In April 2001, the fearless boyfriend-killers returned to Boston to record their debut full-length, Won¹t Turn Down, with producer Tim O'Heir (Sebadoh, Superdrag), who helped the band excise the direct pop-punk influence of Samiam and the Descendants. In its place were massive, Pet Sounds vocal harmonies wrapped around Avery and Anderson's twin guitar attack and McMillan's Bun E. Carlos bashing. "We've always been into classic rock," Menefee affirms. "I think that's why we have more of an appeal than most pop-punk bands. If you only listen to one style, you'll put out the same record over and over again." While its components may have left punk behind, Won¹t Turn Down rocks so hard it keeps River City High firmly entrenched in the genre. As a roots record, it's much more successful than what Ryan Adams and his ilk are rolling out for the over-30 set. "Left Behind," "Belle Said," and "Just Wonderin'" are rock anthems that would fit like an old pair of flares between blocks of Cheap Trick and Tom Petty on the local Clear Channel station, as well as hold the attention of their mallpunk offspring. On Won¹t Turn Down's dual closer, "Hello November A.M./Hello November F.M.," the band bares its Virginia upbringing with a little honky-tonkin' on "A.M." before cranking it back up with "F.M.," the disc's one unabashed pop-punk tune -- until Avery sneaks the steel guitar back in, that is.

In February 2002, River City High ran out of places to play in North America and hit Europe for a two-month stretch with German punkers the Beatsteaks. "We played a bunch of dates in East German squats, and it was wild," Menefee relates. "Huge abandoned government buildings that the punks had taken over to live in and throw shows." Upon their return to the States, the foursome embarked on its first headlining tour, continuing even as we speak. "We're still hitting some towns where we'll play to 50 people, but it's usually 200-300 kids," Menefee enthuses. With MCA and a host of other major labels hot in pursuit of their next record, River City High is content to hog the road and let the chips fall where they may. "Whoever wants to contribute to our progress is welcome to help," says Menefee. "We're just going to continue to keep our nose to the ground and rock out."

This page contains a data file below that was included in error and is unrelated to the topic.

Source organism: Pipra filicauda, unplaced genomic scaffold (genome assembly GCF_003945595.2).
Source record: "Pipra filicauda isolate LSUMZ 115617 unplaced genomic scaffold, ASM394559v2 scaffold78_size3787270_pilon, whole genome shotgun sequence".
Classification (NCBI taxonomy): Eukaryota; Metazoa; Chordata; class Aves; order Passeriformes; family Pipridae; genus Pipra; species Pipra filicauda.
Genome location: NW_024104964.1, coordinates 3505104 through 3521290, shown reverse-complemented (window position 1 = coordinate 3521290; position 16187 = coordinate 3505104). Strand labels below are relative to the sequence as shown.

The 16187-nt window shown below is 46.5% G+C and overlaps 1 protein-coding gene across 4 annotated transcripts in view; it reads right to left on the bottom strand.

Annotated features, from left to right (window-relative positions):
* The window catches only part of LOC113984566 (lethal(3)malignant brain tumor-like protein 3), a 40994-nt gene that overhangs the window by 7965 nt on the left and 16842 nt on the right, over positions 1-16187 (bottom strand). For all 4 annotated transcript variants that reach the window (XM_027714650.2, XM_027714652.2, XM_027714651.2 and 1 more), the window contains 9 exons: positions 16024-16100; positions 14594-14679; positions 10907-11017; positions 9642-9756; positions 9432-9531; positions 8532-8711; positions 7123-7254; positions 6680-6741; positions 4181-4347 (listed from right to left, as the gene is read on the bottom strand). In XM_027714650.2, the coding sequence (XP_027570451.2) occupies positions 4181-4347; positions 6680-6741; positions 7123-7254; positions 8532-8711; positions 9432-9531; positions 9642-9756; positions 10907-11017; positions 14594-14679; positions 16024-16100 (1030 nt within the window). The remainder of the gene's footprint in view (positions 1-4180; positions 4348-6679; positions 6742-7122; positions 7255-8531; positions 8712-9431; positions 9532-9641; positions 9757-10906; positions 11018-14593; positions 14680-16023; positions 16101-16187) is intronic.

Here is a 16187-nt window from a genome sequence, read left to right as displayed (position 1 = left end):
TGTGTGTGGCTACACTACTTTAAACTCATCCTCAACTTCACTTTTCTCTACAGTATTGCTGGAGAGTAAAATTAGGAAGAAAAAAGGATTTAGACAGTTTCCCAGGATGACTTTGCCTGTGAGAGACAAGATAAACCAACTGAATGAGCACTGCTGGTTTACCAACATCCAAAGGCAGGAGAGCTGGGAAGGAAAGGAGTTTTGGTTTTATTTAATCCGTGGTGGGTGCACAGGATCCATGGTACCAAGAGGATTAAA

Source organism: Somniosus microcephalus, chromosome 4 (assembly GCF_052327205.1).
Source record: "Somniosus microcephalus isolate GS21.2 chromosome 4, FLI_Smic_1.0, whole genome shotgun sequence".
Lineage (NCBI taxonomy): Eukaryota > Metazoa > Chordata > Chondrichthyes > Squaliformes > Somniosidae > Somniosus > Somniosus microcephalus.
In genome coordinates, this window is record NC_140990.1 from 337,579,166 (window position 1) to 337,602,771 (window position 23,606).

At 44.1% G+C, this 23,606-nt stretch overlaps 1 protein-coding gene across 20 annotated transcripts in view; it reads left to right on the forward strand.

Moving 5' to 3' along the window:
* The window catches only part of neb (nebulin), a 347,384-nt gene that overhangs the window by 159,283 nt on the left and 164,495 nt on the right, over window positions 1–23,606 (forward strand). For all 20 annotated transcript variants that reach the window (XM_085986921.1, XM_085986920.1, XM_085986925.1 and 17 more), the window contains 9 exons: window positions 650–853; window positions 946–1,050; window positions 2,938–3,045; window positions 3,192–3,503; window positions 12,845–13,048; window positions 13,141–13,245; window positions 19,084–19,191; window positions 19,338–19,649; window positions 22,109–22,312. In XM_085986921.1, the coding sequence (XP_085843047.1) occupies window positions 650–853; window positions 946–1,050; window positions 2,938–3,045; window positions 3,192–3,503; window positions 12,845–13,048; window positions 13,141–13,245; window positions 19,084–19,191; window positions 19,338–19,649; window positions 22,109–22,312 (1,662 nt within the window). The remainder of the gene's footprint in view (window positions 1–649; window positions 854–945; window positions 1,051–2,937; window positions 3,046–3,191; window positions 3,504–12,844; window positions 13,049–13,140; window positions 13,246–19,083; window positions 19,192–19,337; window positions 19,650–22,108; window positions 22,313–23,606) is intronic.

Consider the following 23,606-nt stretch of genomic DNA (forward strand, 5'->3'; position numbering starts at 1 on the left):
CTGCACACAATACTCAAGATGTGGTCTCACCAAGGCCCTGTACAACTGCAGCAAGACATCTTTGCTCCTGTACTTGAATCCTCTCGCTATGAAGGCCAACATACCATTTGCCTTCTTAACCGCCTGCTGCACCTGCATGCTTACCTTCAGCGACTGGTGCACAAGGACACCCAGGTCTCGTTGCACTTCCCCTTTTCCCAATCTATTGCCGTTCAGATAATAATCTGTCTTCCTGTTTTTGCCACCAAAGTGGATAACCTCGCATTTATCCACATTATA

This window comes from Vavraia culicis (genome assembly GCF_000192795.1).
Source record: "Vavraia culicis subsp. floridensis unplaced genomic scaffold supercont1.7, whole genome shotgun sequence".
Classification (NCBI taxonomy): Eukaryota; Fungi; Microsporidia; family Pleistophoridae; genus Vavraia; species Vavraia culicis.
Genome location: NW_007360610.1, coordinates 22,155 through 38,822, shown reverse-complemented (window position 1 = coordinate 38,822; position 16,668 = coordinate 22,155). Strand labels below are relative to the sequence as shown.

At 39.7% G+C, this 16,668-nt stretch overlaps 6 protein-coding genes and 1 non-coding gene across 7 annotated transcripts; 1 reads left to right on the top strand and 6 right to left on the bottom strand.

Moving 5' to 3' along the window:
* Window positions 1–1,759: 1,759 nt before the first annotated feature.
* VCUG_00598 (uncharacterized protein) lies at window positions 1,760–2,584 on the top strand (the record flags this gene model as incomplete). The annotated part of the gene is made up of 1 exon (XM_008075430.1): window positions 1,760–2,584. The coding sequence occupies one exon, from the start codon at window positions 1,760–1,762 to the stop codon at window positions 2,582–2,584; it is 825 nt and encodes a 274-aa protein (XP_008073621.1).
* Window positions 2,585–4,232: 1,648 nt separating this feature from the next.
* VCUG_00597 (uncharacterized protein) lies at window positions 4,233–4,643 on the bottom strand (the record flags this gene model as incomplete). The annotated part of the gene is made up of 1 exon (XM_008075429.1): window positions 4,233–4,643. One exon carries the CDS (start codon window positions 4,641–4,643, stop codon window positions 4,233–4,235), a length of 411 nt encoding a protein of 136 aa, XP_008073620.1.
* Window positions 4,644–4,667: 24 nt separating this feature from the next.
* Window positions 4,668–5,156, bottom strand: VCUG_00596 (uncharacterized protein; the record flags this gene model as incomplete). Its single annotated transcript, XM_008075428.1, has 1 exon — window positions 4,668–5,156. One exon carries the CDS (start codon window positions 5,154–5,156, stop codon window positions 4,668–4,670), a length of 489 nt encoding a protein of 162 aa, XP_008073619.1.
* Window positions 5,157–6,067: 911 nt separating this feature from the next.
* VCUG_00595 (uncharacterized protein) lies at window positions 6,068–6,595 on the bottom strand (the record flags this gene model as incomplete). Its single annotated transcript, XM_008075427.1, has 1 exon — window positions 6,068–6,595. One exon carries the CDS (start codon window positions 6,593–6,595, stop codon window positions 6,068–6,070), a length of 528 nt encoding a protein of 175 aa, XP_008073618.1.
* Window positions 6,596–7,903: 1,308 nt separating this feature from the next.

Clearly a work ethic we should all try to live by.

KEEP NEW TIMES BROWARD-PALM BEACH FREE... Since we started New Times Broward-Palm Beach, it has been defined as the free, independent voice of South Florida, and we'd like to keep it that way. With local media under siege, it's more important than ever for us to rally support behind funding our local journalism. You can help by participating in our "I Support" program, allowing us to keep offering readers access to our incisive coverage of local news, food and culture with no paywalls.
Tom Bowker

Latest Stories